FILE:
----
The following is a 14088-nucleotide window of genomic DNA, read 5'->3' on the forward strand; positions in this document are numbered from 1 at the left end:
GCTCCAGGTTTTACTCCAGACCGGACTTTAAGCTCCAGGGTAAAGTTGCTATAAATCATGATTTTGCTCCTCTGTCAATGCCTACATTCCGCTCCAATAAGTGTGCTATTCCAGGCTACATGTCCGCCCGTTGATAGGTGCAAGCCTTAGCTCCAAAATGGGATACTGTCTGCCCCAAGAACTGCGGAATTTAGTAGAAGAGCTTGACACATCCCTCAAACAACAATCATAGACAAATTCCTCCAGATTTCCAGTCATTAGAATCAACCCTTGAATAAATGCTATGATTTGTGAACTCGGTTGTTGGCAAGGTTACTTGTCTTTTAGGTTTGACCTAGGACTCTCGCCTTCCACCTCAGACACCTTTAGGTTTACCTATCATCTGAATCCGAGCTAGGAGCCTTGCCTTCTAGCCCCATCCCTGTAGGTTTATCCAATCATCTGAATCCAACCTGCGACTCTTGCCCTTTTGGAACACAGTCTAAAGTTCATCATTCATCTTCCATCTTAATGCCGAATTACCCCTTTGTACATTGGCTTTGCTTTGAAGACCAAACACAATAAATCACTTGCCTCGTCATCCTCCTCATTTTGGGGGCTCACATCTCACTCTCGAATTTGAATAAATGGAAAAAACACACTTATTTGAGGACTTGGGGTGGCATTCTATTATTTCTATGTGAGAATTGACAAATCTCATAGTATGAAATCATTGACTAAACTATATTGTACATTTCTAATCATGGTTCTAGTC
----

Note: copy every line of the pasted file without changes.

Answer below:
The following is a 14088-nucleotide window of genomic DNA, read 5'->3' on the forward strand; positions in this document are numbered from 1 at the left end:
GCTCCAGGTTTTACTCCAGACCGGACTTTAAGCTCCAGGGTAAAGTTGCTATAAATCATGATTTTGCTCCTCTGTCAATGCCTACATTCCGCTCCAATAAGTGTGCTATTCCAGGCTACATGTCCGCCCGTTGATAGGTGCAAGCCTTAGCTCCAAAATGGGATACTGTCTGCCCCAAGAACTGCGGAATTTAGTAGAAGAGCTTGACACATCCCTCAAACAACAATCATAGACAAATTCCTCCAGATTTCCAGTCATTAGAATCAACCCTTGAATAAATGCTATGATTTGTGAACTCGGTTGTTGGCAAGGTTACTTGTCTTTTAGGTTTGACCTAGGACTCTCGCCTTCCACCTCAGACACCTTTAGGTTTACCTATCATCTGAATCCGAGCTAGGAGCCTTGCCTTCTAGCCCCATCCCTGTAGGTTTATCCAATCATCTGAATCCAACCTGCGACTCTTGCCCTTTTGGAACACAGTCTAAAGTTCATCATTCATCTTCCATCTTAATGCCGAATTACCCCTTTGTACATTGGCTTTGCTTTGAAGACCAAACACAATAAATCACTTGCCTCGTCATCCTCCTCATTTTGGGGGCTCACATCTCACTCTCGAATTTGAATAAATGGAAAAAACACACTTATTTGAGGACTTGGGGTGGCATTCTATTATTTCTATGTGAGAATTGACAAATCTCATAGTATGAAATCATTGACTAAACTATATTGTACATTTCTAATCATGGTTCTAGTC